"I'm proud of this offense. We can go against anybody, and I'm just speaking facts."

"The guys are bigger and stronger, and you can see it."
Kentucky tight end C.J. Conrad

Equally impressive has been Kentucky's defensive prowess. The Wildcats are tied for seventh nationally in scoring defense (13.3 points per game) and are 11th nationally in total defense (279.5 yards per game). They're big and physical up front, and with Allen leaving a vapor trail when he comes off the edge, they also have what it takes to get after the opposing quarterback. Moreover, they have as many as five players in the secondary who have a real chance to play in the pros based on the feedback Stoops has received from NFL people.

"We know to win that it takes so many players in so many different areas," Stoops said. "You've got to have that depth. That's what we've been doing these last few years, building that and piecing it all together. Now we have some guys across the board with the talent that everybody else in this league has and the right kind of experience."

In the past, Stoops might have had a Bud Dupree or a Za'Darius Smith, both of whom are now in the NFL, but didn't have the other pieces around them. And as much as anything, Stoops has created a physical presence that has permeated a program that was once known for not being able to finish games.

It has been just the opposite this season. In two SEC games, the Wildcats have outscored Florida and Mississippi State by a combined 41-6 margin in the second half.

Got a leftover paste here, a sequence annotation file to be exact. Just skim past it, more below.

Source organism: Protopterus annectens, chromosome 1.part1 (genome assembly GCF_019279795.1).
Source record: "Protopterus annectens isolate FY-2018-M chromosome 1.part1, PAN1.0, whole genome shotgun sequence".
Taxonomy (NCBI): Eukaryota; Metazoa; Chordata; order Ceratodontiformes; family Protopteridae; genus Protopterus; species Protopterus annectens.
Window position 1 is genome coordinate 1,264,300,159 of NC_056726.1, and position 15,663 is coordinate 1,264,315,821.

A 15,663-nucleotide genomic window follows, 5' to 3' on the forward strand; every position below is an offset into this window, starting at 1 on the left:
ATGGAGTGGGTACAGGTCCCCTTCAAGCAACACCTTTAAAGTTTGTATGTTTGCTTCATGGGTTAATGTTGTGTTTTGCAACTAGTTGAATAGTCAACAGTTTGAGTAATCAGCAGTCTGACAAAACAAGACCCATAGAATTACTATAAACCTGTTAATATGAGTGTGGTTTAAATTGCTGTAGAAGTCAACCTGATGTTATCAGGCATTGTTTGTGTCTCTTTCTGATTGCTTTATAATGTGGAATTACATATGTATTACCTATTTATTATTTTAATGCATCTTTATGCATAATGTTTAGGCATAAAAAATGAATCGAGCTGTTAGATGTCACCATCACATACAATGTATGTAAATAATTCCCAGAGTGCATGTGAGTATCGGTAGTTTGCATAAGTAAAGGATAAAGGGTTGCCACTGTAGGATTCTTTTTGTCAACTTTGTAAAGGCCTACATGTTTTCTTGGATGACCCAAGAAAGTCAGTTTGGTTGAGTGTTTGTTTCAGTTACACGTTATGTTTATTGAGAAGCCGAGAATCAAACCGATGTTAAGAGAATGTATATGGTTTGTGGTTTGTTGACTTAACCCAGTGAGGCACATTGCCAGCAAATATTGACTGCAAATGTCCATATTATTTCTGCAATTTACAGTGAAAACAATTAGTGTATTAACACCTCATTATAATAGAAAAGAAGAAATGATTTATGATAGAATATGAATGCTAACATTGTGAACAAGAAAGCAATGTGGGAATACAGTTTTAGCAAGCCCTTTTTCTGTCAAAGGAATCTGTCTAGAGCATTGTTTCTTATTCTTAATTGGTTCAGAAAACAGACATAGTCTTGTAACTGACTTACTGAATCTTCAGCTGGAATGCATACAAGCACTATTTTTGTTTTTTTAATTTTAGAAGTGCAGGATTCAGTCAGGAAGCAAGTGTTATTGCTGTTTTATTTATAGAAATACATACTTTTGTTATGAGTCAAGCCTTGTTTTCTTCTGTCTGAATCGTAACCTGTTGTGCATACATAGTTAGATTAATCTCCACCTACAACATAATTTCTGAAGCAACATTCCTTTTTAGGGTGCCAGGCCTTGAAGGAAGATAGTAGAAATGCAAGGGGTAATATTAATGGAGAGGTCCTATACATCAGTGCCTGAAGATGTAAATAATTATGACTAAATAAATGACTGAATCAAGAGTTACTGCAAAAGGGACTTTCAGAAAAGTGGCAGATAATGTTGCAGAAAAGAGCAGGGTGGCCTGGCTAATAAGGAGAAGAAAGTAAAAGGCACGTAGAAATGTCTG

"You've got to put it all together, and the guys in this league are damn good, physical monsters, and you've got to be able to match up with them across the board," Stoops said. "We knew we were building toward that. You go through those ups and downs and go through trying to throw stuff against the wall when you're maybe trying to disguise some personnel. We're not having to do as much of that now."

The Wildcats enter the South Carolina game ranked No. 17 in the Associated Press poll, the first time they've been ranked in the AP poll since the 2007 season. The Wildcats climbed as high as No. 8 in the polls that season under Rich Brooks after beating eventual national champion LSU, but finished the season unranked after losing four of their last five games in the regular season. Kentucky has also beaten South Carolina four straight times, so forgive longtime UK fans if there's some uneasiness about getting too giddy about this 4-0 start.

Conrad said this team is far too mature and has come too far to get ahead of itself before the calendar even flips to October.

"It comes down to our leaders," Conrad said. "We have to stay grounded and absolutely will. We wanted this. We wanted to change this program, but we are far from done and are going to keep this thing going."